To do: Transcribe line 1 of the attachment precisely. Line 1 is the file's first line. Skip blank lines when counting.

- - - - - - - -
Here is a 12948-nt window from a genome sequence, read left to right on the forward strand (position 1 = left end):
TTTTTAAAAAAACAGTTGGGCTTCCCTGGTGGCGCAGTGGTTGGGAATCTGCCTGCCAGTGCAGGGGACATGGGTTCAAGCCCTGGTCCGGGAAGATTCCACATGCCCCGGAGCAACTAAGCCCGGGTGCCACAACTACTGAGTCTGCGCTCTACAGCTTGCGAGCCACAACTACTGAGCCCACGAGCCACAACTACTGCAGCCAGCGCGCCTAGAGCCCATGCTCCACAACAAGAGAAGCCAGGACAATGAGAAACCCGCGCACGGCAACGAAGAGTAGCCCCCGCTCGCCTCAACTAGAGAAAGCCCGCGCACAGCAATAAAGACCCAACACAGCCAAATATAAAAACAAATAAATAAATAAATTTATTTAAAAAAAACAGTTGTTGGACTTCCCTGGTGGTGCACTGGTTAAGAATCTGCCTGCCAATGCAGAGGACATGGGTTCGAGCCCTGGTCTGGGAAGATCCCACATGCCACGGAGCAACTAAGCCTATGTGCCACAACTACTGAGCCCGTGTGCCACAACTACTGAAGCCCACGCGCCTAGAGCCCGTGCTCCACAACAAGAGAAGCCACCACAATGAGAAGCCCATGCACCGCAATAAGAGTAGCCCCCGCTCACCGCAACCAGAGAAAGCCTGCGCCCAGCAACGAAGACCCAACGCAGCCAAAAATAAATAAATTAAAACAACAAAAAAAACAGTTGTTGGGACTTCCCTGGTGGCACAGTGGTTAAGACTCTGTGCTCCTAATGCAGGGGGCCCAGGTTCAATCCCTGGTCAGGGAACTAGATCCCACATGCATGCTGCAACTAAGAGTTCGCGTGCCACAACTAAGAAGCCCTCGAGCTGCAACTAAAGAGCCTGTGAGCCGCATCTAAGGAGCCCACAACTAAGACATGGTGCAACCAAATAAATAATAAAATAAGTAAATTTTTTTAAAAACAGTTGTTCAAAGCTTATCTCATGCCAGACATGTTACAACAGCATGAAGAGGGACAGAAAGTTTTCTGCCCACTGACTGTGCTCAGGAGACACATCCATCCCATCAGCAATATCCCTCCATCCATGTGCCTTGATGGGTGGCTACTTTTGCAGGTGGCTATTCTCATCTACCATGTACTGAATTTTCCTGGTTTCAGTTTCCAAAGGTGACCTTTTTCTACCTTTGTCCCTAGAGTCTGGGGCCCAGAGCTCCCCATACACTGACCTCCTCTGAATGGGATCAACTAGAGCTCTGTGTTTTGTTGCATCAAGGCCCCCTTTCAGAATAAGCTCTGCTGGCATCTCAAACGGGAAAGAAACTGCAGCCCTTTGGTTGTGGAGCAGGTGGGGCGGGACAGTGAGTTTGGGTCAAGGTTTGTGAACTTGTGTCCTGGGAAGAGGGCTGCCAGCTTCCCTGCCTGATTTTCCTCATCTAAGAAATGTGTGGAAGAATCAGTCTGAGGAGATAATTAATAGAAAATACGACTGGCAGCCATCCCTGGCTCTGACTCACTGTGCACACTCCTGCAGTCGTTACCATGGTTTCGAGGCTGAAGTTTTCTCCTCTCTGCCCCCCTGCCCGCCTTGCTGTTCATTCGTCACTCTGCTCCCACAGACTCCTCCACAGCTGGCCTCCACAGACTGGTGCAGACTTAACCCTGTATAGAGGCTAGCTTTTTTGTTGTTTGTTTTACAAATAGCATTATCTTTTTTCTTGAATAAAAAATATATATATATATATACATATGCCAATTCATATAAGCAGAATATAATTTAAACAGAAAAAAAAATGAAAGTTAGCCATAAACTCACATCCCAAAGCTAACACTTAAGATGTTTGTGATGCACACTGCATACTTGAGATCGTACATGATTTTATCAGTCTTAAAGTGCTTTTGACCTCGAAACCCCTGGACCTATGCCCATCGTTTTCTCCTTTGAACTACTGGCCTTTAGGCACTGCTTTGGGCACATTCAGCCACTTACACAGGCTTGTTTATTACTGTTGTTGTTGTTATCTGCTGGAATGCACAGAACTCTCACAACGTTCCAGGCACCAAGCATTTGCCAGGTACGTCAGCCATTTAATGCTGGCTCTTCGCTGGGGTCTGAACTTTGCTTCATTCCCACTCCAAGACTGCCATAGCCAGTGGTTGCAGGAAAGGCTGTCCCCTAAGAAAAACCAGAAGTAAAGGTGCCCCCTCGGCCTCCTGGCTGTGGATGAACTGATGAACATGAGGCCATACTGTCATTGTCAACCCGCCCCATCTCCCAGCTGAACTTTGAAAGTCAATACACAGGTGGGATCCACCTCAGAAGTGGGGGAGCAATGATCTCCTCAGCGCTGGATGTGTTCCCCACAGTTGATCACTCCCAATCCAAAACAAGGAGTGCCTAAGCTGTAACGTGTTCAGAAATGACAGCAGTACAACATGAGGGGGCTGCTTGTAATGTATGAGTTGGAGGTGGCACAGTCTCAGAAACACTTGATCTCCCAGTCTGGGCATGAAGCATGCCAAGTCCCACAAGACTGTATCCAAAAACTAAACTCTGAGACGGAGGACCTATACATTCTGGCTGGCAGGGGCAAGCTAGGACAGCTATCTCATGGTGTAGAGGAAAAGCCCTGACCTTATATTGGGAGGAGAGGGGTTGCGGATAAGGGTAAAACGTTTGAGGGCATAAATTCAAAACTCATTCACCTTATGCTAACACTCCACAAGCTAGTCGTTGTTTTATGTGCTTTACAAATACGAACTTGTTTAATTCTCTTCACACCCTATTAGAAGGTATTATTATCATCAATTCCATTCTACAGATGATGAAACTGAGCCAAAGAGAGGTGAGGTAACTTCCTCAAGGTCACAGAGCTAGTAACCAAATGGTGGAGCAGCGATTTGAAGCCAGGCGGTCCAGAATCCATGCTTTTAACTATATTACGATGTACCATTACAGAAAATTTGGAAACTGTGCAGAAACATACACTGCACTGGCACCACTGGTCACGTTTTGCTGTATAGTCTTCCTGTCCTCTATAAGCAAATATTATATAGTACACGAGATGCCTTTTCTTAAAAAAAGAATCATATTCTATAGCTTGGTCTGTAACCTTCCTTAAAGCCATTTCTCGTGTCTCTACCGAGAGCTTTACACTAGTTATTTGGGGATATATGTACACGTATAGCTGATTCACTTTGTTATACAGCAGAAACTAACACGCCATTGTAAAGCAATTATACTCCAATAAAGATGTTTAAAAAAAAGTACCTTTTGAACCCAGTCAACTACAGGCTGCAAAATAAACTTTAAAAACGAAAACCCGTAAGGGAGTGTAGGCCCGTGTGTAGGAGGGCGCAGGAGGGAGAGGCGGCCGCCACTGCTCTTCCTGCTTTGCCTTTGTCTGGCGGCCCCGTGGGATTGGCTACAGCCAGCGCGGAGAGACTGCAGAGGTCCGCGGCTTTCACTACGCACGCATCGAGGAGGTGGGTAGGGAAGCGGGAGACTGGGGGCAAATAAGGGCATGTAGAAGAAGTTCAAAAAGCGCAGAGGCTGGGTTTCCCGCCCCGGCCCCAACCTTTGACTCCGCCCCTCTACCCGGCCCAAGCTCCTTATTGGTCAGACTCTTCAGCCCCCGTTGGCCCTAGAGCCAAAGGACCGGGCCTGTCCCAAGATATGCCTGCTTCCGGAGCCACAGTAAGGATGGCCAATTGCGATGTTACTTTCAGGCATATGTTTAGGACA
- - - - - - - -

Here is a 12948-nt window from a genome sequence, read left to right on the forward strand (position 1 = left end):